When we happily moved back to our native Oregon 20 years ago this spring, my wife compared our journey home to salmonids making that last swim upstream.
"We're like the salmon — we came home to die," Maureen would quip to friends and strangers alike.
If the latter humanoids didn't dash off for a suddenly remembered appointment, she would cheerfully explain we were really Oregon expatriates returning home to live, not to shuffle off this mortal coil.
But the comedienne in her knew that the repatriation explanation was not as funny as her heading-home-to-the-cemetery line.
Folks like us, as gifted writer/teacher Kim Stafford so skillfully lays out in an essay titled "Oregon Patriot in Tough Times," were simply patriots of a place coming home.
"An Oregon patriot is someone who keeps coming back to what this place is, was, could be, should be, will be — like the child by night, running toward the sacred land, the moving water, home," he writes.
"Every salmon is trying to get back to that place," he continues. "Every salmon is a patriot of a place, willing to die to get there."
With that, this reader was hooked. I did sniff to myself that my wife used the salmon metaphor first, albeit she merely dipped her toe into the salmon-bearing simile.
His fascinating piece is in this spring's edition of the Oregon Quarterly magazine. The publication is sent to all University of Oregon alumni until we make that final trip upstream.
When you think about it, salmon are wondrous creatures with the mysterious ability to find their way back to their place of birth. That's quite a feat, given the fact they can't ask for directions or poke their fish eyes out of the water for a better view.
What's more, these patriots of a place are always swimming against the current to get home. Yet they ultimately get there.
Unlike the salmon, we tend to spawn earlier in life. And we are a little squeamish about leaving our carcasses to feed the next generation, a la Soylent Green. But Mother Nature is a practical sort when it comes to long-of-tooth salmon providing protein to the small fry.
Kim Stafford, the son of William Stafford, who was a longtime poet laureate of Oregon, is one of those writers whose words stay with you long after you've misplaced the magazine.
Like his father before him, he joins a growing list of talented Oregon writers, such as William Kittredge of Lakeview, Ken Kesey of Springfield and former state poet laureate Lawson Inada of Medford.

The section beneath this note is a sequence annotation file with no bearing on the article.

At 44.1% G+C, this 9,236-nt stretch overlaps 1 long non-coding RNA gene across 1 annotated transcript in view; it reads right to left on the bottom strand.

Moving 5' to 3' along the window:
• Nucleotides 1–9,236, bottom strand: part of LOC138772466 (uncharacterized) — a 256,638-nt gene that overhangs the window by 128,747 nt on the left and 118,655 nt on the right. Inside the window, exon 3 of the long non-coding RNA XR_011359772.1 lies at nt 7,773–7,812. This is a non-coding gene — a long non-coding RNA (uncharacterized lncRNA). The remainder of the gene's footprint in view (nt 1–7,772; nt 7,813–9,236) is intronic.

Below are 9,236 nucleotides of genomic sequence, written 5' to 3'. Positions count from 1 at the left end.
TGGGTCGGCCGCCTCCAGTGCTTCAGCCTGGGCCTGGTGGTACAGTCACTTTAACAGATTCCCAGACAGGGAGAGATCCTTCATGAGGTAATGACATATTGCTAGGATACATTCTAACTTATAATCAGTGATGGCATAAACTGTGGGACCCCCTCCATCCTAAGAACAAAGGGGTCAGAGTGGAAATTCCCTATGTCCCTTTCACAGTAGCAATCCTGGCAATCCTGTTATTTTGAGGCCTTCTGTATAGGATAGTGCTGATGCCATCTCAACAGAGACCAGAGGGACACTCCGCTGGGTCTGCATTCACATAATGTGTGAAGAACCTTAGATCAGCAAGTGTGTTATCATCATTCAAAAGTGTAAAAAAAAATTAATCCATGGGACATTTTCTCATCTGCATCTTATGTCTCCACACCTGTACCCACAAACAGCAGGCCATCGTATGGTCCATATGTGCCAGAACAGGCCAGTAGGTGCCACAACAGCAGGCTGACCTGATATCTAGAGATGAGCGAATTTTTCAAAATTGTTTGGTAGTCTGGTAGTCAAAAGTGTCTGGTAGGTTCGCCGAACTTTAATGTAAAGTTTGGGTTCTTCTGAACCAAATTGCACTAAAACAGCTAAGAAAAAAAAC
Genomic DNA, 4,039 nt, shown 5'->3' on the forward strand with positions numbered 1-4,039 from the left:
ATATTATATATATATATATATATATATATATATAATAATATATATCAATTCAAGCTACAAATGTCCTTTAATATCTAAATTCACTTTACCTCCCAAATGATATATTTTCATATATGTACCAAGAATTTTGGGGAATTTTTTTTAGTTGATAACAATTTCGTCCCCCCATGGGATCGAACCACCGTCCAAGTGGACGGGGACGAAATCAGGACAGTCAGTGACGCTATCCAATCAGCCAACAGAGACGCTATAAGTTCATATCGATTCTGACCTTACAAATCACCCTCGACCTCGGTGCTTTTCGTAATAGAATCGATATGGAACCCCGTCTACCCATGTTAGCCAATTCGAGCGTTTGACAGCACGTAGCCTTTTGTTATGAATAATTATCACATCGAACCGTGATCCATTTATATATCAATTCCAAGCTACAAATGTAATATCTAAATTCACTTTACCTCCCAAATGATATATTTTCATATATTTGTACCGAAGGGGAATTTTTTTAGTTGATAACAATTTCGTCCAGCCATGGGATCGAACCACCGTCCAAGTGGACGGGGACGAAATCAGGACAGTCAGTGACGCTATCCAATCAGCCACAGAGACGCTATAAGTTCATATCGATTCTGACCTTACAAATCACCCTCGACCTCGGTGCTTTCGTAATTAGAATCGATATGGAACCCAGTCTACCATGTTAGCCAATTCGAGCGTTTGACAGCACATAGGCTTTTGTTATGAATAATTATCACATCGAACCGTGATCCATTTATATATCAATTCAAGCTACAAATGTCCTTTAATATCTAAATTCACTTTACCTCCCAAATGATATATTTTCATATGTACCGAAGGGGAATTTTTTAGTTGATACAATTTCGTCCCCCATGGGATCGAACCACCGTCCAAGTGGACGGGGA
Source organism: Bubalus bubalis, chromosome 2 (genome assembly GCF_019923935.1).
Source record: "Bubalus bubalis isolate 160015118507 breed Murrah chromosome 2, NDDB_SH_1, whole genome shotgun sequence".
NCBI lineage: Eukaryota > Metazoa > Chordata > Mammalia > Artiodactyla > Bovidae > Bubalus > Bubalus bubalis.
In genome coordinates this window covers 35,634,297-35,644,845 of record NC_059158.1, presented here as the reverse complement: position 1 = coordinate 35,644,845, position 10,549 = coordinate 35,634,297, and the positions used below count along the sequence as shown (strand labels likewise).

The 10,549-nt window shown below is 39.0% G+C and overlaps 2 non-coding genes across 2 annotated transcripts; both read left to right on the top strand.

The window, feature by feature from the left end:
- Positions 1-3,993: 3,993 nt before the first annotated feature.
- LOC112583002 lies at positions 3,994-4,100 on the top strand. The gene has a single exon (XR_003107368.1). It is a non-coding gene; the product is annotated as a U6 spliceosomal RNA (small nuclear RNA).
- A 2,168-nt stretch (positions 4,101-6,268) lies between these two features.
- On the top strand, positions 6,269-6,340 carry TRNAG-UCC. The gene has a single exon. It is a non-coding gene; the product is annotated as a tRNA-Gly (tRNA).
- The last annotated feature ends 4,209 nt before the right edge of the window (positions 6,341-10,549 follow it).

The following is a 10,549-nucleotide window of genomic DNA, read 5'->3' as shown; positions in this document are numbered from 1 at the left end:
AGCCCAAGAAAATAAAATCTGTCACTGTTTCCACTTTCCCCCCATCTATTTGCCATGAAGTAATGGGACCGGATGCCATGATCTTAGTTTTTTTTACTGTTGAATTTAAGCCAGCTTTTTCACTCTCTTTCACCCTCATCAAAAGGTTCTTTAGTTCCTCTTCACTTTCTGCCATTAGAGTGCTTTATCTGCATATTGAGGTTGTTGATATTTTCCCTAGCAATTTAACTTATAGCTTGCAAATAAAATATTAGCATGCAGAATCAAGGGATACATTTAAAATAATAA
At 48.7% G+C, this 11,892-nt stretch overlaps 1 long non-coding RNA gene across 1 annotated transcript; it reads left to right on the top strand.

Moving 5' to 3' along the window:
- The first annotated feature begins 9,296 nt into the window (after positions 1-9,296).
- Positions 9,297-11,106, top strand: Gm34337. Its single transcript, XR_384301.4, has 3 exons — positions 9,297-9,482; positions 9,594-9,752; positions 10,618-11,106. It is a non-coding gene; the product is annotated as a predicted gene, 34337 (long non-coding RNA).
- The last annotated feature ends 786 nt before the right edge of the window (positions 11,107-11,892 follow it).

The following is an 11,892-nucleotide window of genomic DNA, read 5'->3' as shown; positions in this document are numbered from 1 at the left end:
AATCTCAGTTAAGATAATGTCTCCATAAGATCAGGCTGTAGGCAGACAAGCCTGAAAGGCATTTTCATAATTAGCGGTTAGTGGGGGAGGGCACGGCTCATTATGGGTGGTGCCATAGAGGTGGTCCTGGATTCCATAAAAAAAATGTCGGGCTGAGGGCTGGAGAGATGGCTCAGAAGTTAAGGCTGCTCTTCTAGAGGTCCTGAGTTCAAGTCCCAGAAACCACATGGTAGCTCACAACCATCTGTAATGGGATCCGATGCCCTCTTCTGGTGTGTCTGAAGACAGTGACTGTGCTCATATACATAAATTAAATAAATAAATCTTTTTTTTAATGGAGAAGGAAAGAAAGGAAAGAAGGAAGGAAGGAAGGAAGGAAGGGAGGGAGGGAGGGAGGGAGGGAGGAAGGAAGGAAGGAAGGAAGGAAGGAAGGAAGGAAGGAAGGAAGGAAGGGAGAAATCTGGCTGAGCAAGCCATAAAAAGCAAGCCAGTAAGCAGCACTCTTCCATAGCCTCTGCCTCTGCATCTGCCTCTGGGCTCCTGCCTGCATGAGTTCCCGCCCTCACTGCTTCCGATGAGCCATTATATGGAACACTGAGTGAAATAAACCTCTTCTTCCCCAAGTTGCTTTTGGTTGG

In his essay, Stafford suggests there are three ways to be an Oregon patriot. The first focuses on loyalty to the 33rd state's pioneer days or perhaps even its precontact past.
That retrospective approach reminds me of Kittredge's 1987 book of essays, "Owning It All," which includes an insightful yet hilarious article that drags in feisty western artist Charlie Russell, kicking and snarling.
It seems that in 1923, Russell had been invited to speak before the Great Falls Booster Club in Montana. After listening to half a dozen people boast of their pioneer roots, Russell cast aside his prepared statement. As he rose to speak about the land he loved, he went with the anger in the gut.
"In my book, a pioneer is a man who turned all the grass upside-down, strung bob-wire over the dust that was left, poisoned the water and cut down the trees, killed the Indian who owned the land, and called it progress," Russell told the shocked group.
"If I had my way, the land here would be like God made it, and none of you sons of bitches would be here at all," he growled.
You're right. The "SOBs" never invited him back.
The second approach, writes Stafford, is to be loyal to Oregon's here and now. This would include improving on what is working.
Finally, he submits we could be loyal to the future in terms of what we hope to achieve — and preserve — to keep Oregon what it is, was, could, should and will be.
He figures we ought to honor all three while leading with the third approach as we carefully, continually navigate our way into the future.
That's good advice. We must also continue to watch and learn from the greatest patriots of a place — the salmon.
After all, they are the navigational experts.
Reach reporter Paul Fattig at 541-776-4496 or email him at firstname.lastname@example.org.